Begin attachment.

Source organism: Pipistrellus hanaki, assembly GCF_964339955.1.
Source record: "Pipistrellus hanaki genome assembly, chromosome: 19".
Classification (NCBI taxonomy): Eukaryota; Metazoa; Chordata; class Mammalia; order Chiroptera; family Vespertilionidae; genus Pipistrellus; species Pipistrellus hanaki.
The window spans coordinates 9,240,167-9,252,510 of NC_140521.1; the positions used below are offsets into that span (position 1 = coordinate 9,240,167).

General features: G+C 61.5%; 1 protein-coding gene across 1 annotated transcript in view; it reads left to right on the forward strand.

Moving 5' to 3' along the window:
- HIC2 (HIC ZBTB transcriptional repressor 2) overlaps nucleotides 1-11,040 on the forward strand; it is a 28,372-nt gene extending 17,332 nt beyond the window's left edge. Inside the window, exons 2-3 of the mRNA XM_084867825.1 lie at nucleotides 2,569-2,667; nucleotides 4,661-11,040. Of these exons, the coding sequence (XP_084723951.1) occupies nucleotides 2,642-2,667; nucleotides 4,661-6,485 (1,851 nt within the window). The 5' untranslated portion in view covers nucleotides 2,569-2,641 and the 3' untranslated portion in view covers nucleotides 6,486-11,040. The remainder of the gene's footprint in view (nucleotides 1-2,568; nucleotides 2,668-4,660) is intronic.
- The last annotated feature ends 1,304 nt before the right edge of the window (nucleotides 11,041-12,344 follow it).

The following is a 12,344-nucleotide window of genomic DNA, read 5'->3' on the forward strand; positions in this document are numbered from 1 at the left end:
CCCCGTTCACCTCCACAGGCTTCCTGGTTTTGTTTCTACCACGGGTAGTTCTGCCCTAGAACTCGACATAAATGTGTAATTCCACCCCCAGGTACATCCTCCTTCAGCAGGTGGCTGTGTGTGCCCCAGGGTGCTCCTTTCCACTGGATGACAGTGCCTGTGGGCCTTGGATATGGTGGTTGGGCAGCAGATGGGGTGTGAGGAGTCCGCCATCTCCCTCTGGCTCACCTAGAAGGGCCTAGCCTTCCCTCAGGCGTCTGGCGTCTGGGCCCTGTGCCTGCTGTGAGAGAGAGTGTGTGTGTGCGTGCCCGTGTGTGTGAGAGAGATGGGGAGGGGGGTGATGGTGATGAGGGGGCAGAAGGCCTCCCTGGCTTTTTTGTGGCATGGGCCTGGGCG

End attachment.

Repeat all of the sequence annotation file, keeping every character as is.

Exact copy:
Source organism: Pipistrellus hanaki, assembly GCF_964339955.1.
Source record: "Pipistrellus hanaki genome assembly, chromosome: 19".
Classification (NCBI taxonomy): Eukaryota; Metazoa; Chordata; class Mammalia; order Chiroptera; family Vespertilionidae; genus Pipistrellus; species Pipistrellus hanaki.
The window spans coordinates 9,240,167-9,252,510 of NC_140521.1; the positions used below are offsets into that span (position 1 = coordinate 9,240,167).

General features: G+C 61.5%; 1 protein-coding gene across 1 annotated transcript in view; it reads left to right on the forward strand.

Moving 5' to 3' along the window:
- HIC2 (HIC ZBTB transcriptional repressor 2) overlaps nucleotides 1-11,040 on the forward strand; it is a 28,372-nt gene extending 17,332 nt beyond the window's left edge. Inside the window, exons 2-3 of the mRNA XM_084867825.1 lie at nucleotides 2,569-2,667; nucleotides 4,661-11,040. Of these exons, the coding sequence (XP_084723951.1) occupies nucleotides 2,642-2,667; nucleotides 4,661-6,485 (1,851 nt within the window). The 5' untranslated portion in view covers nucleotides 2,569-2,641 and the 3' untranslated portion in view covers nucleotides 6,486-11,040. The remainder of the gene's footprint in view (nucleotides 1-2,568; nucleotides 2,668-4,660) is intronic.
- The last annotated feature ends 1,304 nt before the right edge of the window (nucleotides 11,041-12,344 follow it).

The following is a 12,344-nucleotide window of genomic DNA, read 5'->3' on the forward strand; positions in this document are numbered from 1 at the left end:
CCCCGTTCACCTCCACAGGCTTCCTGGTTTTGTTTCTACCACGGGTAGTTCTGCCCTAGAACTCGACATAAATGTGTAATTCCACCCCCAGGTACATCCTCCTTCAGCAGGTGGCTGTGTGTGCCCCAGGGTGCTCCTTTCCACTGGATGACAGTGCCTGTGGGCCTTGGATATGGTGGTTGGGCAGCAGATGGGGTGTGAGGAGTCCGCCATCTCCCTCTGGCTCACCTAGAAGGGCCTAGCCTTCCCTCAGGCGTCTGGCGTCTGGGCCCTGTGCCTGCTGTGAGAGAGAGTGTGTGTGTGCGTGCCCGTGTGTGTGAGAGAGATGGGGAGGGGGGTGATGGTGATGAGGGGGCAGAAGGCCTCCCTGGCTTTTTTGTGGCATGGGCCTGGGCG